Meanwhile, the whole California avocado industry decided to focus on Hass avocados, leaving all the other avocado varieties – and their growers – in the lurch, with no marketing support.
In this 1983 picture, most of the orchard is still planted in Bacon avocados, and you can see plenty of blank spaces where trees have died. However, there’s a diagonal swath just south of the house, and in this space have been planted 66 Pixies, 24 Satsuma mandarins and 2 pummelos.
Faced with dramatic decline in prices and an orchard full of slowly dying Bacon trees, Jim figured he needed a different crop. For some reason, still mysterious to him, he decided he didn’t want to be a valencia orange grower and sell his fruit to Sunkist – he wanted to grow something he could sell himself.
Jim had an encounter with a Pixie Tangerine at Friend’s Ranches packinghouse, and decided that’s what he would grow. Church decided to support Jim in this quixotic endeavor. Churchill Films had a long history of supporting quixotic filmmakers, so maybe it’s not surprising…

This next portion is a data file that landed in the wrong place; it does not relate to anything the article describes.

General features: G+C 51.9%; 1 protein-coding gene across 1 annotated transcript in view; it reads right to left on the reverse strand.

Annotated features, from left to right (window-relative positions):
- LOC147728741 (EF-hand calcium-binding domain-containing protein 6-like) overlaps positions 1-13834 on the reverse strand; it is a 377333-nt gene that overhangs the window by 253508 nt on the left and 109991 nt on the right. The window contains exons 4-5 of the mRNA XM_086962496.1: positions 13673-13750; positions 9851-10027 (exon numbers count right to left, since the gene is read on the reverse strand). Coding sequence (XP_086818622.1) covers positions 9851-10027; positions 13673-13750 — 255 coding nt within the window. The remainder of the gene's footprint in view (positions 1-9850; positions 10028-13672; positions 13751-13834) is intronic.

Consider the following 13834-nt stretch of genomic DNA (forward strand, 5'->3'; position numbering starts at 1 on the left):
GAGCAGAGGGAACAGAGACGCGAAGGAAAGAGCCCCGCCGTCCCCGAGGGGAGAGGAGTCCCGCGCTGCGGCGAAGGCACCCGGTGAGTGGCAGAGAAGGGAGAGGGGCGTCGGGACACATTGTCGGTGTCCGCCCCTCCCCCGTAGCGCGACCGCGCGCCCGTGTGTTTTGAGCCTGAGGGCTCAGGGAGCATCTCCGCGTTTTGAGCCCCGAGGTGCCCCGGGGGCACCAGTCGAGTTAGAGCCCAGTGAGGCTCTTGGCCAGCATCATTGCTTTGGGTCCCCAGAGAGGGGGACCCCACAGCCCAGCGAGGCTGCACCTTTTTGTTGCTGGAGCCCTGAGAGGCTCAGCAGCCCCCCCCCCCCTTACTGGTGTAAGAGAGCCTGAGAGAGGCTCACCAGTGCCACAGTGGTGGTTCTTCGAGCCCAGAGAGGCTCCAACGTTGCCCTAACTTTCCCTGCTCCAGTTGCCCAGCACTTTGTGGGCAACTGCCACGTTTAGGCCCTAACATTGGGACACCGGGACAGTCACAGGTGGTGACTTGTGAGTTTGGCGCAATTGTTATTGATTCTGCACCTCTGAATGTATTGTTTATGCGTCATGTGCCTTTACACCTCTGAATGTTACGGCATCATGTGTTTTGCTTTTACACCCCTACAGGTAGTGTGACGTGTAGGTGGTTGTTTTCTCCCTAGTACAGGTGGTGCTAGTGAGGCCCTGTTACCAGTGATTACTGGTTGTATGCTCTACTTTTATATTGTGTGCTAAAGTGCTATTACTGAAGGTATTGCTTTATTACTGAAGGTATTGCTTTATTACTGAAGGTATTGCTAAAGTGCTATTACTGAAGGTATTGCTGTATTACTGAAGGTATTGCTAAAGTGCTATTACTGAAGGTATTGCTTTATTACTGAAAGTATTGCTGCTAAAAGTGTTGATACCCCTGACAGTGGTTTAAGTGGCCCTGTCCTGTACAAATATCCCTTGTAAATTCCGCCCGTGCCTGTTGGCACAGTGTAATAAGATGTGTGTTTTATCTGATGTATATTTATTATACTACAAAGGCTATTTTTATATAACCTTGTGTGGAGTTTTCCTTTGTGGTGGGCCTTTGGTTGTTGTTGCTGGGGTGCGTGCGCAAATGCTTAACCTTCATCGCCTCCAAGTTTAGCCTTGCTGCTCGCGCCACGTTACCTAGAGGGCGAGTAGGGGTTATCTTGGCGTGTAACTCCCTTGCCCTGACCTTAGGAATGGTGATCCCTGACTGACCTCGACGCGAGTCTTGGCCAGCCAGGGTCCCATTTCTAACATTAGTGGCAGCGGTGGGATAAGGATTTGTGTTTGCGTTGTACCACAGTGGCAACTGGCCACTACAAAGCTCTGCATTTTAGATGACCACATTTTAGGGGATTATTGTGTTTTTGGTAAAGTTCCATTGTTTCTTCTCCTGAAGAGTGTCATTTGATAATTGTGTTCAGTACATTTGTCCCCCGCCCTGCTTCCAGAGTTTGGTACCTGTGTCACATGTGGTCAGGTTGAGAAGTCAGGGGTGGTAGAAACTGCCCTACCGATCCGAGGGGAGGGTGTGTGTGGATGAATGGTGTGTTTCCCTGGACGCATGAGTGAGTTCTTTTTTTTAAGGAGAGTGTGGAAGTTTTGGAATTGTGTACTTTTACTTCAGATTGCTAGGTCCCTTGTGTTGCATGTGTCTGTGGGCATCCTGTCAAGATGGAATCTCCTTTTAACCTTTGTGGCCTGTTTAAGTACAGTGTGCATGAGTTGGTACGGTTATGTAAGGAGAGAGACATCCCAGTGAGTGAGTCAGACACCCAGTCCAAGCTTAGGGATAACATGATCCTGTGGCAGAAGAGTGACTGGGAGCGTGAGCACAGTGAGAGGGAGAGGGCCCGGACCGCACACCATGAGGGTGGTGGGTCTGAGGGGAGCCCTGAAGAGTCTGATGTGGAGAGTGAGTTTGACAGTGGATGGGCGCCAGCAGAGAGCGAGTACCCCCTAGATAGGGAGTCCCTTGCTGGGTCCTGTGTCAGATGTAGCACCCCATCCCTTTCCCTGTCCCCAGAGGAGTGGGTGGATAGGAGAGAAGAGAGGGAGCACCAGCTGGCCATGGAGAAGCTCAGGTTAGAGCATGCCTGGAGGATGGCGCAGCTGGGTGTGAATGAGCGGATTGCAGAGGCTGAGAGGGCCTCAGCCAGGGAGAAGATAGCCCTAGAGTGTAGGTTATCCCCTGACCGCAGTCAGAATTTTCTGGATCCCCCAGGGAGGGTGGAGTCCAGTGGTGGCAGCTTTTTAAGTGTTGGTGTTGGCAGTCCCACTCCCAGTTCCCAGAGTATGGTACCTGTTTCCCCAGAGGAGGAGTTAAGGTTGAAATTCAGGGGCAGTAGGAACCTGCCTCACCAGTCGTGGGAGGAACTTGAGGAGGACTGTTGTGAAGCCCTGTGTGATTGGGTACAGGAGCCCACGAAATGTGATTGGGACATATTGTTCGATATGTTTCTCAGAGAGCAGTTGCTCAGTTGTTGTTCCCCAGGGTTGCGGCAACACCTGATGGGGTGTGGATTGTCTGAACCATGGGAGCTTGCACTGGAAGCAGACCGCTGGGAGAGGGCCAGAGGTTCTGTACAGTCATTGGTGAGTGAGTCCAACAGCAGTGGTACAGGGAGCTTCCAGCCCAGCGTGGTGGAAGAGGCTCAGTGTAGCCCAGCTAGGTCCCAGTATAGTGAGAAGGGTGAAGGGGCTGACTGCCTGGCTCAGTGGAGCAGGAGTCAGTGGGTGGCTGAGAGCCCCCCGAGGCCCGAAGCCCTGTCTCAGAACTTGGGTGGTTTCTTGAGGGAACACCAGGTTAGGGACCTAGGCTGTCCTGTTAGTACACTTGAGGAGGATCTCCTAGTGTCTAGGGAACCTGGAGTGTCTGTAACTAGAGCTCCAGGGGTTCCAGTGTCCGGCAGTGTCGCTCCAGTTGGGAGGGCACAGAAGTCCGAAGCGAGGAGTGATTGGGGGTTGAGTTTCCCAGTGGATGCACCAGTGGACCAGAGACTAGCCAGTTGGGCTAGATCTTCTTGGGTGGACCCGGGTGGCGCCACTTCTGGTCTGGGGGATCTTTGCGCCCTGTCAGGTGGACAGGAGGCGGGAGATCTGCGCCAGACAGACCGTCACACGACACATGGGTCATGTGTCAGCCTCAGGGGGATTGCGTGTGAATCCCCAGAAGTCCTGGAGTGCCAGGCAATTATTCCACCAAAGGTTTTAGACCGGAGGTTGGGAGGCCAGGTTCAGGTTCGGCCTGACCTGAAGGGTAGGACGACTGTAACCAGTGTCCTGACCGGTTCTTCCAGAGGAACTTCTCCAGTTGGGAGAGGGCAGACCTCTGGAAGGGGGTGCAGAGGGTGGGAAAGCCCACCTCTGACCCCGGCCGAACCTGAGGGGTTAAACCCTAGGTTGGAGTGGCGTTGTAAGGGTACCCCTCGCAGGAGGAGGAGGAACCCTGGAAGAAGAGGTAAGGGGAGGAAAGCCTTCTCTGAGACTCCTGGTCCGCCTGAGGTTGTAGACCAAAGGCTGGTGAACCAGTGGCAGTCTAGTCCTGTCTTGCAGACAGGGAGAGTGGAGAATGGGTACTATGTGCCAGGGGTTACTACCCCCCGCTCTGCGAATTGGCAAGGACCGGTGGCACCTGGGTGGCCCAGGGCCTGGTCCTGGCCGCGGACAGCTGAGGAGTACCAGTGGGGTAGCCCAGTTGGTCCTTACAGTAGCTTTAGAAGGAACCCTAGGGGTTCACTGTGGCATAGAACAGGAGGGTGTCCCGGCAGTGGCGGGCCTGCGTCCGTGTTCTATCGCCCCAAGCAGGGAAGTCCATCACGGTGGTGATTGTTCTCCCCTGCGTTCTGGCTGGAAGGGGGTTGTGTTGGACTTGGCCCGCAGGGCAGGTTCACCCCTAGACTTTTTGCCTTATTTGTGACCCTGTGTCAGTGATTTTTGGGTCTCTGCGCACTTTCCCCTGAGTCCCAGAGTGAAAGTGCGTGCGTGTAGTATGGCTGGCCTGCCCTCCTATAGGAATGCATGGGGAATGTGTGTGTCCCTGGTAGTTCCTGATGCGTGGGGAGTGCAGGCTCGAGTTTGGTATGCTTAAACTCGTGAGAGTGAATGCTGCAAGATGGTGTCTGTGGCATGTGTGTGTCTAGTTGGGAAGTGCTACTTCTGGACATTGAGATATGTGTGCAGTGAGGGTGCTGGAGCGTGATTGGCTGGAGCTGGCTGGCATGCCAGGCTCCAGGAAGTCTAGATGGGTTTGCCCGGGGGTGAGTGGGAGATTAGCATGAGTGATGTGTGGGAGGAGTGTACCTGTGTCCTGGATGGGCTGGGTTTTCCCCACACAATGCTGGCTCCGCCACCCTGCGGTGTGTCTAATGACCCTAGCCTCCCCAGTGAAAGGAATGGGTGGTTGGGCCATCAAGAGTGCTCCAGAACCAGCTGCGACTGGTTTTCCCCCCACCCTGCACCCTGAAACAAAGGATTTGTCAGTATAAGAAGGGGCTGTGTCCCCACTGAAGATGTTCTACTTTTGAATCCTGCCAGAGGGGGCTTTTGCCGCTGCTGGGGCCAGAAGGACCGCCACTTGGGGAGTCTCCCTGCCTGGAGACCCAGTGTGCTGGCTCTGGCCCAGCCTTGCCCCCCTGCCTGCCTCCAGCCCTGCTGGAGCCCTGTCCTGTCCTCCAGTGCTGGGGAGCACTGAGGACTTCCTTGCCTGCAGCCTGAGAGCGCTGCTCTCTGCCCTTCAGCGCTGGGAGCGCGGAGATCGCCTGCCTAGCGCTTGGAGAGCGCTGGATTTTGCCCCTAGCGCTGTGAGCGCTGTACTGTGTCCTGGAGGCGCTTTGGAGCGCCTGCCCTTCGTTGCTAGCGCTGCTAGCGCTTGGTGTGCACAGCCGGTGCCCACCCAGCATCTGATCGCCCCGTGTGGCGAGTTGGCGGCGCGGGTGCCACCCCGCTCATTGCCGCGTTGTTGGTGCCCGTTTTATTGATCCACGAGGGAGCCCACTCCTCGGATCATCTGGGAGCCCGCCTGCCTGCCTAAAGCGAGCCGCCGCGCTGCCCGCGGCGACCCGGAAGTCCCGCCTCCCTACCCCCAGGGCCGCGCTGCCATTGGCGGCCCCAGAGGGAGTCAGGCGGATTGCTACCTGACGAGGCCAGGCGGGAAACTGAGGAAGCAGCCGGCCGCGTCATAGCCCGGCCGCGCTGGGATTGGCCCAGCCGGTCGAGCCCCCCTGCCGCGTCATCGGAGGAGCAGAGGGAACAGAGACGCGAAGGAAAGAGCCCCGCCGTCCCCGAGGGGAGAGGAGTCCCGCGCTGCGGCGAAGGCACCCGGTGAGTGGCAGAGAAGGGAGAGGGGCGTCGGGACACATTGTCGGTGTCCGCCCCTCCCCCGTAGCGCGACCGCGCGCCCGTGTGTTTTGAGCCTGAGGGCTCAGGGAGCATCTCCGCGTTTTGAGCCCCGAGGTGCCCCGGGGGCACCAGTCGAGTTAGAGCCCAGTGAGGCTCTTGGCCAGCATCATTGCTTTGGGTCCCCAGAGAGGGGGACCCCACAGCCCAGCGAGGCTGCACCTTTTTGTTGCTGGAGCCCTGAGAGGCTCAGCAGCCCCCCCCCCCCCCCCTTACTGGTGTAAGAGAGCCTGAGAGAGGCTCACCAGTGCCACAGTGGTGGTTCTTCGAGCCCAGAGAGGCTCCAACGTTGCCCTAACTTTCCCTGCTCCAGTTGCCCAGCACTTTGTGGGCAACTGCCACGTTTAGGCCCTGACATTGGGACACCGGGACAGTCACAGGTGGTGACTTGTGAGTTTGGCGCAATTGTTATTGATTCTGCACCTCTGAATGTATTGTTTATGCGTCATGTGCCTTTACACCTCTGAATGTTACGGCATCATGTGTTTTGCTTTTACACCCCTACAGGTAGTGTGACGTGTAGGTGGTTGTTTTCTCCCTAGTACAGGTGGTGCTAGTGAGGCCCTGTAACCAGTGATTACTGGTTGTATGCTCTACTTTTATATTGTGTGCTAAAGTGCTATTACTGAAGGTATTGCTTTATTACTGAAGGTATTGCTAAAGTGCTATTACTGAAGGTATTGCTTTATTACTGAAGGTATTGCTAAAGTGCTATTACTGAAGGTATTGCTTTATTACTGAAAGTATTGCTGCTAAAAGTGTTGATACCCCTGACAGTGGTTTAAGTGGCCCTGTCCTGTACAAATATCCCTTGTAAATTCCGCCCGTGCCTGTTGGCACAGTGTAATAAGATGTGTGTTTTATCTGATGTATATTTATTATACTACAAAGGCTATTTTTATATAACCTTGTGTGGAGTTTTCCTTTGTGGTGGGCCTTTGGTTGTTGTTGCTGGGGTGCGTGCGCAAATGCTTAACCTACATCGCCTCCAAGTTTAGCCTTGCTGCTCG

In this picture from 1986, the baby tangerines and other citrus are starting to grow up.
East and north of the house, in the warmest part of the orchard, most of the Bacon avocados have been grafted over to Hass avocados. The northwest corner shows lots of root rot damage.
1989: Two lots totaling about 18 acres (bottom) have been sold off.
We have found our first wholesale customer, the Monterey Market in Berkeley, California, and are feeling good about being able to sell more tangerines. A good thing, because Ventura County has banned further parcel divisions forever, so Churchill Orchard will remain 17 acres.
The Pixie planting is expanding, with 5 new rows planted, and we have started clearing land to plant still more Pixie trees. East of the house the Hass grafts are now 4 years old and starting to look pretty good.